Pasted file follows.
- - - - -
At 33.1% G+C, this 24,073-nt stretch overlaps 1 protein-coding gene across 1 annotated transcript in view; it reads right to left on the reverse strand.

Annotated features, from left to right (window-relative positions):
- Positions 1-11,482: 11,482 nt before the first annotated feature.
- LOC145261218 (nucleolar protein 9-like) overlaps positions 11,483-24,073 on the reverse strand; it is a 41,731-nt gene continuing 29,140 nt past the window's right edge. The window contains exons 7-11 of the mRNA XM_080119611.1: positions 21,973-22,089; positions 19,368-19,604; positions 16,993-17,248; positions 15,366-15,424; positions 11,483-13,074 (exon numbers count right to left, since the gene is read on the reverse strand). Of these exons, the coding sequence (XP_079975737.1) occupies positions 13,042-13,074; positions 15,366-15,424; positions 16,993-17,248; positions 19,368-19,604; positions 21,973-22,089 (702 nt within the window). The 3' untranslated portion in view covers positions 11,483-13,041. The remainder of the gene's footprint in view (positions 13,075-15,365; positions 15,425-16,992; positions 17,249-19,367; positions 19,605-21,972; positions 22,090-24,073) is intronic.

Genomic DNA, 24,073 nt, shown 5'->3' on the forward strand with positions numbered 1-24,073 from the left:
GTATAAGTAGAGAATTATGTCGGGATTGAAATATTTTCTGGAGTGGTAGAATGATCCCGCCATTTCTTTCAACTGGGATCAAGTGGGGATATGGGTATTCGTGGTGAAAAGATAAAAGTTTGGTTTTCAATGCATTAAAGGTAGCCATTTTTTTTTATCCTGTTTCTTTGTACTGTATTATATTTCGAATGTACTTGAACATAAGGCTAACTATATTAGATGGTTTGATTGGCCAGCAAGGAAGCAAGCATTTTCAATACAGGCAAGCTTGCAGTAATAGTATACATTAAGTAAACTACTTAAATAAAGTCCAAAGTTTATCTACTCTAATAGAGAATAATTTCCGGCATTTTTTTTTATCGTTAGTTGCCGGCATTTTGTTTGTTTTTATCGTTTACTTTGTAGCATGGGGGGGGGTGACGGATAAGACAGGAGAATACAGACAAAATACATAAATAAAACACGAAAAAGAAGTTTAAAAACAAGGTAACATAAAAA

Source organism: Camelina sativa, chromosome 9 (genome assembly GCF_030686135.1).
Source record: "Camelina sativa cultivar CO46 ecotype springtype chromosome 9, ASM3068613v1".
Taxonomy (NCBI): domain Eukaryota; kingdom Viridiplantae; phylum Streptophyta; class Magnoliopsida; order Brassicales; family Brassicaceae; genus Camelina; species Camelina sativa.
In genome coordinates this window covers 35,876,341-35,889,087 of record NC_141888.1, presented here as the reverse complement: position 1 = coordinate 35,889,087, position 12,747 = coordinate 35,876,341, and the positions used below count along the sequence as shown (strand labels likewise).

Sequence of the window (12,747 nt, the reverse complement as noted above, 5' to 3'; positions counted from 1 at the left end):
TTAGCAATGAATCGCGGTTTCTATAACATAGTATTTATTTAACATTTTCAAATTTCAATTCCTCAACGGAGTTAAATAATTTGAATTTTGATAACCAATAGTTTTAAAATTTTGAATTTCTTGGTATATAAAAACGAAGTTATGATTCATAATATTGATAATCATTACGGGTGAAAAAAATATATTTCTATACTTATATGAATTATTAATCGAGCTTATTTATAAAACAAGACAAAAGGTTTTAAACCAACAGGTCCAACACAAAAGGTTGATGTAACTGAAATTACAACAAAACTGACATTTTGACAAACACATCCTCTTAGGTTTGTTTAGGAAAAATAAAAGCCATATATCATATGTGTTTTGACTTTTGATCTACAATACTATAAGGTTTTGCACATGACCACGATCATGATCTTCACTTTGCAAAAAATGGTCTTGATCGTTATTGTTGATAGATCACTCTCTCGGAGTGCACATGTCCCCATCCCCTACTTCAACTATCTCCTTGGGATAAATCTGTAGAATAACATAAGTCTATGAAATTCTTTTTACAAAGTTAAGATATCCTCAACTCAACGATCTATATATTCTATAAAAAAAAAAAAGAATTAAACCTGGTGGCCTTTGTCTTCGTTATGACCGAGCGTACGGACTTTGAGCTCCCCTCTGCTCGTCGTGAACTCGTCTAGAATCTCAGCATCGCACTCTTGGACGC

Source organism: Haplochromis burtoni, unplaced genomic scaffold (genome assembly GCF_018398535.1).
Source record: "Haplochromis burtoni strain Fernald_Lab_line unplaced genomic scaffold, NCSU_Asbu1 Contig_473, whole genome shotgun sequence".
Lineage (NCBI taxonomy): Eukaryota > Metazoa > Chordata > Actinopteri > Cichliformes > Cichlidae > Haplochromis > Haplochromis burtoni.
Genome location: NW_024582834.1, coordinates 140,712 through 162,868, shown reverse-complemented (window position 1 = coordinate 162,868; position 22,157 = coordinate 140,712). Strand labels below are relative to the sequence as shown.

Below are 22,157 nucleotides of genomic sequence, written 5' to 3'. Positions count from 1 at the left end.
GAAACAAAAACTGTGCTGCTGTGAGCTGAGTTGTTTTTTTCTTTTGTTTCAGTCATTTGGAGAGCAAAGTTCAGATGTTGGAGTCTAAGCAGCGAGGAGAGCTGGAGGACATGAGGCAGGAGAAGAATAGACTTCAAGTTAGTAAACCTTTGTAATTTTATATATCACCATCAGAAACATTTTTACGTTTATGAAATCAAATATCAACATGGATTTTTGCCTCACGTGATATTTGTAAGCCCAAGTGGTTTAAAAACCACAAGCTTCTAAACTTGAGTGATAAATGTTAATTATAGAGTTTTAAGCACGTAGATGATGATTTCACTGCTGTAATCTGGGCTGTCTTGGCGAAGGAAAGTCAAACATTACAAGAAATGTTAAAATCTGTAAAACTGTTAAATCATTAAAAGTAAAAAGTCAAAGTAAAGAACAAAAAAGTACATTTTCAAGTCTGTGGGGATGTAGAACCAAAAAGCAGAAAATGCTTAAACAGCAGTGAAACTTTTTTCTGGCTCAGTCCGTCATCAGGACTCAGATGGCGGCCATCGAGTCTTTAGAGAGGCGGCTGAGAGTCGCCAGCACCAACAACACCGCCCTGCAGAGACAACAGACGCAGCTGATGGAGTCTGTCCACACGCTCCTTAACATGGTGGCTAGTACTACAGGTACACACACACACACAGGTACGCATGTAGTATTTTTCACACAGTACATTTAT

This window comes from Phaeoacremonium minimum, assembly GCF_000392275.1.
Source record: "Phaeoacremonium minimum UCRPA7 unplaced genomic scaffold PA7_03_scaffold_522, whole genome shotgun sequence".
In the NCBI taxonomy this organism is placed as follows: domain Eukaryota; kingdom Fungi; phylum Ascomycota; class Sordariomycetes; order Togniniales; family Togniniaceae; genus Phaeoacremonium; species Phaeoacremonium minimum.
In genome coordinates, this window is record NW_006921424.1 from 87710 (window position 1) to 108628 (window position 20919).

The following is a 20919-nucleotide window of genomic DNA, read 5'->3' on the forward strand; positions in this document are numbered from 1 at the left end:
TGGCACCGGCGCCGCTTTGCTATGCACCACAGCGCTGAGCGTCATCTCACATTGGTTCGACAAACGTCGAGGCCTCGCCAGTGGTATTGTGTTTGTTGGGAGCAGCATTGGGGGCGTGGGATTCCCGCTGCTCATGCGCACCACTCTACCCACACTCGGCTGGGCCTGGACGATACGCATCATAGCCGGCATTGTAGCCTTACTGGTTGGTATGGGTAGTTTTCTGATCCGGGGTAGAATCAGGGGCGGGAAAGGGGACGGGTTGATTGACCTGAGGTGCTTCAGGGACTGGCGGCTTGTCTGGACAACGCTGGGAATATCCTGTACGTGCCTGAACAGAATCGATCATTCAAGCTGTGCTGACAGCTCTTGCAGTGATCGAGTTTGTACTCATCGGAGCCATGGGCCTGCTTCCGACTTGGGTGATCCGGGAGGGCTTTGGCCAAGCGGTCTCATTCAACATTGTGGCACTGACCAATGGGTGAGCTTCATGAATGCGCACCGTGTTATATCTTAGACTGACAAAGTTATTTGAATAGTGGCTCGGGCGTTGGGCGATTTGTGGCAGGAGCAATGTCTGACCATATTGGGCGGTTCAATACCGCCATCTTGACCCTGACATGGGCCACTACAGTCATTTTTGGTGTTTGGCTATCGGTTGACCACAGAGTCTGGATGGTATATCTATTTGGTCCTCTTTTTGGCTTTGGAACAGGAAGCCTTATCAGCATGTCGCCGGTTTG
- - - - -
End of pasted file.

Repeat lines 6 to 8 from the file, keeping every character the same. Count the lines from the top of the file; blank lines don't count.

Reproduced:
GTATAAGTAGAGAATTATGTCGGGATTGAAATATTTTCTGGAGTGGTAGAATGATCCCGCCATTTCTTTCAACTGGGATCAAGTGGGGATATGGGTATTCGTGGTGAAAAGATAAAAGTTTGGTTTTCAATGCATTAAAGGTAGCCATTTTTTTTTATCCTGTTTCTTTGTACTGTATTATATTTCGAATGTACTTGAACATAAGGCTAACTATATTAGATGGTTTGATTGGCCAGCAAGGAAGCAAGCATTTTCAATACAGGCAAGCTTGCAGTAATAGTATACATTAAGTAAACTACTTAAATAAAGTCCAAAGTTTATCTACTCTAATAGAGAATAATTTCCGGCATTTTTTTTTATCGTTAGTTGCCGGCATTTTGTTTGTTTTTATCGTTTACTTTGTAGCATGGGGGGGGGTGACGGATAAGACAGGAGAATACAGACAAAATACATAAATAAAACACGAAAAAGAAGTTTAAAAACAAGGTAACATAAAAA

Source organism: Camelina sativa, chromosome 9 (genome assembly GCF_030686135.1).
Source record: "Camelina sativa cultivar CO46 ecotype springtype chromosome 9, ASM3068613v1".